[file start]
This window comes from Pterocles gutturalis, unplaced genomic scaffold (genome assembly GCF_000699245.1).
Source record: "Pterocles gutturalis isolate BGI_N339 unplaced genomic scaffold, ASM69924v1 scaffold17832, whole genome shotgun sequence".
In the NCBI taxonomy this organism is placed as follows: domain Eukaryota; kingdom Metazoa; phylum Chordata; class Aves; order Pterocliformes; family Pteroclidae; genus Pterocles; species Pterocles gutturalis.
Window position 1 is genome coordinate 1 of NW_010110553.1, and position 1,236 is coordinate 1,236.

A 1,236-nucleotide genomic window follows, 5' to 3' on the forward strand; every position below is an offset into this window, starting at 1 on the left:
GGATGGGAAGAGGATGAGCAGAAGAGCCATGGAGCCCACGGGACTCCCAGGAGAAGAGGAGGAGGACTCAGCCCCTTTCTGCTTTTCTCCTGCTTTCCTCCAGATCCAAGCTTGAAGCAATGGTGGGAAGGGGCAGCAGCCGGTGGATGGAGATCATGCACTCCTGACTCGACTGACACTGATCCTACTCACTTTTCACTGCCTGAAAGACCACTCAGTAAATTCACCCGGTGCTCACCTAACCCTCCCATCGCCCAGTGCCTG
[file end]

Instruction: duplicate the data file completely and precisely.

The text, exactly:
This window comes from Pterocles gutturalis, unplaced genomic scaffold (genome assembly GCF_000699245.1).
Source record: "Pterocles gutturalis isolate BGI_N339 unplaced genomic scaffold, ASM69924v1 scaffold17832, whole genome shotgun sequence".
In the NCBI taxonomy this organism is placed as follows: domain Eukaryota; kingdom Metazoa; phylum Chordata; class Aves; order Pterocliformes; family Pteroclidae; genus Pterocles; species Pterocles gutturalis.
Window position 1 is genome coordinate 1 of NW_010110553.1, and position 1,236 is coordinate 1,236.

A 1,236-nucleotide genomic window follows, 5' to 3' on the forward strand; every position below is an offset into this window, starting at 1 on the left:
GGATGGGAAGAGGATGAGCAGAAGAGCCATGGAGCCCACGGGACTCCCAGGAGAAGAGGAGGAGGACTCAGCCCCTTTCTGCTTTTCTCCTGCTTTCCTCCAGATCCAAGCTTGAAGCAATGGTGGGAAGGGGCAGCAGCCGGTGGATGGAGATCATGCACTCCTGACTCGACTGACACTGATCCTACTCACTTTTCACTGCCTGAAAGACCACTCAGTAAATTCACCCGGTGCTCACCTAACCCTCCCATCGCCCAGTGCCTG